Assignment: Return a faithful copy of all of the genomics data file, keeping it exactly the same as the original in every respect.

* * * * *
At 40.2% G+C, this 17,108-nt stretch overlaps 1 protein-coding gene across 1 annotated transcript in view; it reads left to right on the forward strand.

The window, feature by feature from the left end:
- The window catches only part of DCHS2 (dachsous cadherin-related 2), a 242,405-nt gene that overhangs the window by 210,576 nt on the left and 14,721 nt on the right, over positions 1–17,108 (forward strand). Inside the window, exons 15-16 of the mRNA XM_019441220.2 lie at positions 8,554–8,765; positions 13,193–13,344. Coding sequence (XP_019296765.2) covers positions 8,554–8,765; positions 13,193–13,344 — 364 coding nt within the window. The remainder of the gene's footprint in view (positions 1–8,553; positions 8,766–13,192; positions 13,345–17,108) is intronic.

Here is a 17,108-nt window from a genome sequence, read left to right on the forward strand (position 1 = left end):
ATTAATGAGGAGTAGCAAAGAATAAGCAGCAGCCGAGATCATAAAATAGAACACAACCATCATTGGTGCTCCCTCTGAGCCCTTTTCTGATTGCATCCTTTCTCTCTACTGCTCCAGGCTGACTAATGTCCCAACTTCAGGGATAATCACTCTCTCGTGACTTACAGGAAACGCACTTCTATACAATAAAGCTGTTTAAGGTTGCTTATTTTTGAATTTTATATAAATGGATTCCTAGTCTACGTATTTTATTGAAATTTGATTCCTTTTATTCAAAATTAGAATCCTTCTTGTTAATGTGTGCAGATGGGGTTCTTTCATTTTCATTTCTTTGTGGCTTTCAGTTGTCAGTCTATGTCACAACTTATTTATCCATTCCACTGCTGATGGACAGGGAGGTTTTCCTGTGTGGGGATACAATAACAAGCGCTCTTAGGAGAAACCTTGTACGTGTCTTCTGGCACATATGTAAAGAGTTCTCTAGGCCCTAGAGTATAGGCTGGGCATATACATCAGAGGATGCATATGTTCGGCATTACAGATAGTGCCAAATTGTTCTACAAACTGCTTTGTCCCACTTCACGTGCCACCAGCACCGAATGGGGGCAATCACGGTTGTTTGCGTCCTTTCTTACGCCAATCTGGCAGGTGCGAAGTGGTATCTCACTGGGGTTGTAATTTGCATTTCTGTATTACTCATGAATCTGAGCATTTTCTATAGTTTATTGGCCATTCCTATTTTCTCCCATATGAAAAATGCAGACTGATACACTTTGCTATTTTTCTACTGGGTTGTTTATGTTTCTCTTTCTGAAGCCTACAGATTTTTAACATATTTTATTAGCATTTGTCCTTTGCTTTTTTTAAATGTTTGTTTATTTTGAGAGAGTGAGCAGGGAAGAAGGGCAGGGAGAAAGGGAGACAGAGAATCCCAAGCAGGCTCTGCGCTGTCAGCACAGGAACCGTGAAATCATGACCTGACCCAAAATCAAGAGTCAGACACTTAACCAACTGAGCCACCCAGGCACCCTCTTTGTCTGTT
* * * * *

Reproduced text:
At 40.2% G+C, this 17,108-nt stretch overlaps 1 protein-coding gene across 1 annotated transcript in view; it reads left to right on the forward strand.

The window, feature by feature from the left end:
- The window catches only part of DCHS2 (dachsous cadherin-related 2), a 242,405-nt gene that overhangs the window by 210,576 nt on the left and 14,721 nt on the right, over positions 1–17,108 (forward strand). Inside the window, exons 15-16 of the mRNA XM_019441220.2 lie at positions 8,554–8,765; positions 13,193–13,344. Coding sequence (XP_019296765.2) covers positions 8,554–8,765; positions 13,193–13,344 — 364 coding nt within the window. The remainder of the gene's footprint in view (positions 1–8,553; positions 8,766–13,192; positions 13,345–17,108) is intronic.

Here is a 17,108-nt window from a genome sequence, read left to right on the forward strand (position 1 = left end):
ATTAATGAGGAGTAGCAAAGAATAAGCAGCAGCCGAGATCATAAAATAGAACACAACCATCATTGGTGCTCCCTCTGAGCCCTTTTCTGATTGCATCCTTTCTCTCTACTGCTCCAGGCTGACTAATGTCCCAACTTCAGGGATAATCACTCTCTCGTGACTTACAGGAAACGCACTTCTATACAATAAAGCTGTTTAAGGTTGCTTATTTTTGAATTTTATATAAATGGATTCCTAGTCTACGTATTTTATTGAAATTTGATTCCTTTTATTCAAAATTAGAATCCTTCTTGTTAATGTGTGCAGATGGGGTTCTTTCATTTTCATTTCTTTGTGGCTTTCAGTTGTCAGTCTATGTCACAACTTATTTATCCATTCCACTGCTGATGGACAGGGAGGTTTTCCTGTGTGGGGATACAATAACAAGCGCTCTTAGGAGAAACCTTGTACGTGTCTTCTGGCACATATGTAAAGAGTTCTCTAGGCCCTAGAGTATAGGCTGGGCATATACATCAGAGGATGCATATGTTCGGCATTACAGATAGTGCCAAATTGTTCTACAAACTGCTTTGTCCCACTTCACGTGCCACCAGCACCGAATGGGGGCAATCACGGTTGTTTGCGTCCTTTCTTACGCCAATCTGGCAGGTGCGAAGTGGTATCTCACTGGGGTTGTAATTTGCATTTCTGTATTACTCATGAATCTGAGCATTTTCTATAGTTTATTGGCCATTCCTATTTTCTCCCATATGAAAAATGCAGACTGATACACTTTGCTATTTTTCTACTGGGTTGTTTATGTTTCTCTTTCTGAAGCCTACAGATTTTTAACATATTTTATTAGCATTTGTCCTTTGCTTTTTTTAAATGTTTGTTTATTTTGAGAGAGTGAGCAGGGAAGAAGGGCAGGGAGAAAGGGAGACAGAGAATCCCAAGCAGGCTCTGCGCTGTCAGCACAGGAACCGTGAAATCATGACCTGACCCAAAATCAAGAGTCAGACACTTAACCAACTGAGCCACCCAGGCACCCTCTTTGTCTGTT